The total number of people employed in the United States at Wal-Mart Stores Inc. and McDonald’s and Yum Brands restaurants exceeds the entire 2.7 million population of Chicago. Net income at those three companies has jumped by at least 22 percent from four years ago.

Shareholders, not employees, have reaped the rewards. McDonald’s, for example, spent $6 billion on share repurchases and dividends last year, the equivalent of $14,286 per restaurant worker employed by the company.

At the same time, restaurant companies have formed an industrywide effort to freeze the minimum wage, whose purchasing power is 20 percent less than in 1968, according to the Economic Policy Institute, a think tank that advocates for low- and middle-income workers.

A worker’s routine

Johnson begins most days the same way: picking cigarette butts out of the shower drain of a shared bathroom, using a tissue so he doesn’t touch them.

His rent at the hotel in Chicago’s Uptown neighborhood is $320 a month. Johnson usually can’t cover it all at once, so he’s allowed to pay $160 every two weeks, or even $80 a week.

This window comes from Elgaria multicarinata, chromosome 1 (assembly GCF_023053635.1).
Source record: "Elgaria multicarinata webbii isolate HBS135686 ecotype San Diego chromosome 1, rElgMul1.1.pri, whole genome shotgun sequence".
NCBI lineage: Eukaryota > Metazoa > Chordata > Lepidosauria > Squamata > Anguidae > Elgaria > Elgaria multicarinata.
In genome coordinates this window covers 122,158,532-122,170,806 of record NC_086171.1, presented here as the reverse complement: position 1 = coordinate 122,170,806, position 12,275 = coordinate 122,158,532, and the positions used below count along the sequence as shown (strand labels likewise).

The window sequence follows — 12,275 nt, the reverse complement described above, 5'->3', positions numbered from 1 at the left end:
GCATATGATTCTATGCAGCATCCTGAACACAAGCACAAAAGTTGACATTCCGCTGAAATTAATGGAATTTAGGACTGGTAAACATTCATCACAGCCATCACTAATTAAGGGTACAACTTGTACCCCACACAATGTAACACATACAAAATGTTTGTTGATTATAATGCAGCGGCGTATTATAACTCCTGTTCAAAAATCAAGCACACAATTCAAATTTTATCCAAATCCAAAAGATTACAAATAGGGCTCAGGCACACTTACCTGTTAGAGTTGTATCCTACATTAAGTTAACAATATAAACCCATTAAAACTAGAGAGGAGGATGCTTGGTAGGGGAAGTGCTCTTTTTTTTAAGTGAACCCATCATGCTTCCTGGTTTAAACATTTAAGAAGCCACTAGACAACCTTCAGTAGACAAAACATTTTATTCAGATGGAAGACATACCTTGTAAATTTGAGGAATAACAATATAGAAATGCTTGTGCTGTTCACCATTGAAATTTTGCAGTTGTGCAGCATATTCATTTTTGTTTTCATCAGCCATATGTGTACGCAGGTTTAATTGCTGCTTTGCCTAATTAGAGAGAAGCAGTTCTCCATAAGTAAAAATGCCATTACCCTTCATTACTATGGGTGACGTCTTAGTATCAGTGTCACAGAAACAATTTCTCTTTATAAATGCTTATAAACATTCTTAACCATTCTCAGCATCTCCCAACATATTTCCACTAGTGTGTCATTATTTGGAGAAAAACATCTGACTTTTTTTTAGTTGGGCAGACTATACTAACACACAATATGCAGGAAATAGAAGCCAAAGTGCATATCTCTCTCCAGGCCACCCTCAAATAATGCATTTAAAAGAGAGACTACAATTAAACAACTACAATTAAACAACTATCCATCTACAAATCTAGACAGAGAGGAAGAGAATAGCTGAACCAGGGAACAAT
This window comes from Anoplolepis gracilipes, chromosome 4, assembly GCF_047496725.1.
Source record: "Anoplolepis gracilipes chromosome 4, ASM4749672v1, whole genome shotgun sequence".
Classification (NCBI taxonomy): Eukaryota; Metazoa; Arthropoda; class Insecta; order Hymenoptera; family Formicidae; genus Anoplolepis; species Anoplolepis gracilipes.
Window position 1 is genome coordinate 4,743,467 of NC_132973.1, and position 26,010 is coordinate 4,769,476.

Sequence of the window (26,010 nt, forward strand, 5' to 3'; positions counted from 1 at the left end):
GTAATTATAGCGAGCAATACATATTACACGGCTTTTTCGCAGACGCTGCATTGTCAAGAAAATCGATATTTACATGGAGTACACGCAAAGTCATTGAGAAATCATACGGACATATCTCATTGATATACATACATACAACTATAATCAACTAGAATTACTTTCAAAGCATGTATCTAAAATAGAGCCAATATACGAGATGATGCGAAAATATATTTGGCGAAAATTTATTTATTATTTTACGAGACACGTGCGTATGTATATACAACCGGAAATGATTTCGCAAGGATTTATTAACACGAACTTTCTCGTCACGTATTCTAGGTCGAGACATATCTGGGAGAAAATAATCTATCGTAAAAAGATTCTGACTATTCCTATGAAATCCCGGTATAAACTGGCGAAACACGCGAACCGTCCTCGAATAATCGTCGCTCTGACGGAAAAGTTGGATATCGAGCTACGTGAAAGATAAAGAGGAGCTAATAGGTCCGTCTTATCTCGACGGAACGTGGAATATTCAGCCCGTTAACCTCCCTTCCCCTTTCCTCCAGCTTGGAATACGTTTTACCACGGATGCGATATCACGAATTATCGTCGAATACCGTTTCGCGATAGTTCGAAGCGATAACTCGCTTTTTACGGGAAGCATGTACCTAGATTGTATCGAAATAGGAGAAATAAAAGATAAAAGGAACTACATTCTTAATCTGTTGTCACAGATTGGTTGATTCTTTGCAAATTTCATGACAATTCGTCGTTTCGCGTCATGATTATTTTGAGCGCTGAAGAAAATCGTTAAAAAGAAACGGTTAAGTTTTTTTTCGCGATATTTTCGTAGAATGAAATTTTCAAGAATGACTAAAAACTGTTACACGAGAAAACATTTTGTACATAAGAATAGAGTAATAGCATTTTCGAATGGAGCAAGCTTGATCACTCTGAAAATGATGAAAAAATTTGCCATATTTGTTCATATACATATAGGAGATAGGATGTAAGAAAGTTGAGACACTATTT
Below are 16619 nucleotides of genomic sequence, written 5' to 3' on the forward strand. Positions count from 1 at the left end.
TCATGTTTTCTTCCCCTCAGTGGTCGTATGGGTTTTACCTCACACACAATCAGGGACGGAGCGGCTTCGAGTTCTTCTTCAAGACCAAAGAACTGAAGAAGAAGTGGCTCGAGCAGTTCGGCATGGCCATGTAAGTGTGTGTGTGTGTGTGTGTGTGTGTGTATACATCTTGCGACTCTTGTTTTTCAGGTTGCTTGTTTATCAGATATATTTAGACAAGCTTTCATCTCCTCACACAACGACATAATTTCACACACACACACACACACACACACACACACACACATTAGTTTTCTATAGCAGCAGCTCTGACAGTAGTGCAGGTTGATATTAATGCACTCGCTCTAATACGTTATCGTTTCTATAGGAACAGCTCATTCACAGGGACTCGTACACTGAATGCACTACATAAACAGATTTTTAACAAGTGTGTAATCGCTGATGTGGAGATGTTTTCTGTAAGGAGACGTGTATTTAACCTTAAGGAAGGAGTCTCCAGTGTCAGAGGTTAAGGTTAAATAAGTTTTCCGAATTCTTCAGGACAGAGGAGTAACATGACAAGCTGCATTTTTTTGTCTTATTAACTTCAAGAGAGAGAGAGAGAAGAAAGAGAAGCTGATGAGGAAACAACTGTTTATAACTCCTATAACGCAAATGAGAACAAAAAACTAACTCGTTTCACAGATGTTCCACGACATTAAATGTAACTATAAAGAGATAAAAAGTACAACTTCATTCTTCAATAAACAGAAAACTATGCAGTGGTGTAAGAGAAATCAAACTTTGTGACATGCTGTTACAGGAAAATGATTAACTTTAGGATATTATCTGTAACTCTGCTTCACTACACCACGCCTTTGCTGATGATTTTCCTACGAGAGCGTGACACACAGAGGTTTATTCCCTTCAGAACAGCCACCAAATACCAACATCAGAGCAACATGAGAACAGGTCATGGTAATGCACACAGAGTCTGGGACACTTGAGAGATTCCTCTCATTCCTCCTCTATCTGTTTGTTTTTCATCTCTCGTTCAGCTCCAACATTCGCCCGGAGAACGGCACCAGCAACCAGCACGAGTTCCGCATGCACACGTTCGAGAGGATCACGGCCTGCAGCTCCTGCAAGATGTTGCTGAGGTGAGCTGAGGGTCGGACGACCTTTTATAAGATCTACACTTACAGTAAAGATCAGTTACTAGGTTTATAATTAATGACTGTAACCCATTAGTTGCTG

He’s late on November rent and owes about $100 – some of it a late fee, he said. Since falling behind, he’s put off buying a Dell laptop for $99 that he found online.

A pay stub shows that Johnson earned $8,518.80 through Sept. 9 this year at the store that gives him most of his hours. He worked only 52 hours during that two-week pay period because the restaurant was being remodeled, he said.

A statement from his other McDonald’s job shows he worked fewer than 12 hours over two weeks, earning $95.45 before taxes.

Even with the unemployment rate dropping last month to 7.7 percent, minimum-wage earners have less power to demand higher pay because so many adults are willing to take low-wage positions, said Nelson Lichtenstein, director of the Center for the Study of Work, Labor and Democracy at the University of California at Santa Barbara.